105m39s (film)
105m39s (comm)

Region: 1

 Aspect Ratio (Theatrical):

Super 35 (?) - 2.35:1

  Aspect Ratio (Disc Transfer):

2.23:1 ­ 1.37:1



#800 630 227-2

Film Credits

Written by: Christopher McQuarrie

Directed by: Bryan Singer

Starring: Stephen Baldwin, Gabriel Byrne, Chazz Palminteri, Kevin Pollack, Peter Postlethwaite, Kevin Spacey, Suzy Amis, Giancarlo Esposito, Benicio Del Toro, Dan Hedaya, Paul Bartel, Carl Bressler, Phillip Simon, Jack Shearer, Christine Estabrook, Clark Gregg, Morgan Hunter, Ken Daly, Michelle Clunie, Louis Lombardi, Frank Medrano, Ron Gilbert, Vito D'Ambrosio, Gene Lythgow, Bob Elmore, David Powledge, Bon Pennetta, Bill Bates, Smadar Hanson, Castula Guerra, Peter Rocca, Bert Williams



Let me preface this by stating up front that this is not an objective review, for the reason that The Usual Suspects ranks as my favorite film of the last decade, and probably the last 25 years.. This is a perfect movie...vibrant, pulsing with amazing intellectual energy and street grime. Every nuance works, every performance a gem. Kevin Spacey is probably the only actor to truly earn his Oscar for that year, but he had considerable help. Gabriel Byrne gives his finest acting portrayal, and the same can be said for Kevin Pollack, Pete Postlethwaite, Chazz Palminteri, Benicio Del Toro, et al.

What makes this film so good is the writing, my friends. This is the most unpredictable script to emerge from the mindless morass of Hollywood in years. The story is circular with myriad flashbacks. I've seen the movie over 20 times now and I still find things that I've missed the first dozen times around.

The Plot ­­ Five of the usual suspects are rounded up in an N.Y.P.D. sweep, supposedly to find the perpetrator of a truckload of stolen gun parts. While they're left unsupervised together in the holding cell, they cook up an ingenious plot of revenge against the cops and their illegal N.Y. taxi service scheme. This succeeds, and they continue working with one another on the West coast, where they find themselves in the employ of one Keyser Söze. The mysterious Söze hires them to do a job that ultimately leads to the demise of all those involved save one, the gimp, played by Spacey. He tells their tale of woe to the police, changing the facts along the way when prompted by detective Palminteri. He is nervous, helpless, arrogant and contemptuous in the process.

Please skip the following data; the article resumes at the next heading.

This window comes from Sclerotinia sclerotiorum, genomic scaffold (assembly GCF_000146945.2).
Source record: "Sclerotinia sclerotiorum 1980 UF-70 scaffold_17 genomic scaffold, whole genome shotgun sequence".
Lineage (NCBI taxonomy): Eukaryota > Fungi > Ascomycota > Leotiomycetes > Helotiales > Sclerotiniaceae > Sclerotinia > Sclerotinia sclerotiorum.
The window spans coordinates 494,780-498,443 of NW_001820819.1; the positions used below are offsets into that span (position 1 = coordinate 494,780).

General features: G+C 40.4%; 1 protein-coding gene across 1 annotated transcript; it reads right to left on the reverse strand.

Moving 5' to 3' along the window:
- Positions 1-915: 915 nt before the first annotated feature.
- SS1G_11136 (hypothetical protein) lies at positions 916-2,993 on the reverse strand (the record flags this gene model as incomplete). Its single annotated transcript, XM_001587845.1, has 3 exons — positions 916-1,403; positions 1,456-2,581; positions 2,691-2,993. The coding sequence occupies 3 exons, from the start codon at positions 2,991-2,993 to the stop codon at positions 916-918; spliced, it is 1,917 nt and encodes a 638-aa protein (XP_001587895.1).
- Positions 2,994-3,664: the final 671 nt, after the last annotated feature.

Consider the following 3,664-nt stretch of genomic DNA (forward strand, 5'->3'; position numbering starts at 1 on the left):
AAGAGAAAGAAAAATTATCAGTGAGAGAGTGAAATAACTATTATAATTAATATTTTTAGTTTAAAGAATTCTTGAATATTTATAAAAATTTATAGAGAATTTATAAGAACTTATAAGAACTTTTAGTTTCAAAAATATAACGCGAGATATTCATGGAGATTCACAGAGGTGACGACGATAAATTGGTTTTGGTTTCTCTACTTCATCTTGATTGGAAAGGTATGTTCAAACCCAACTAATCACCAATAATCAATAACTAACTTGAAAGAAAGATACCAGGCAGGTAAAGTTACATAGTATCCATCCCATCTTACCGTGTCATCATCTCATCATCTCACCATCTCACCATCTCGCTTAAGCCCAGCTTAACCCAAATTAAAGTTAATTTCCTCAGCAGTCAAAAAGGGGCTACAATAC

Sounds simple enough, right? Except we don't even know of the existence of this Keyser Söze until halfway through the film. Like many great suspense thrillers, Double Indemnity, Rear Window and The Maltese Falcon, for example, The Usual Suspects plays with the audience and teases them. All the clues are right there, but the information is vacant and incomplete. The phenomenal soundtrack punctuates the tempo, which, after the initial gangland camaraderie of a job well done and rewarded, tends to eat away at the rugged calm of these five ruthless men, feeding their paranoia onscreen.

Söze is a legend, a "spook story," conjured up by crooks to scare their kids to sleep. "Rat on your pop, and Keyser Söze will get you." So powerful is he, that his presence is felt in the movie Se7en, which appeared on movie screen a few months later. (Those of you who've seen both movies will know what I'm talking about...)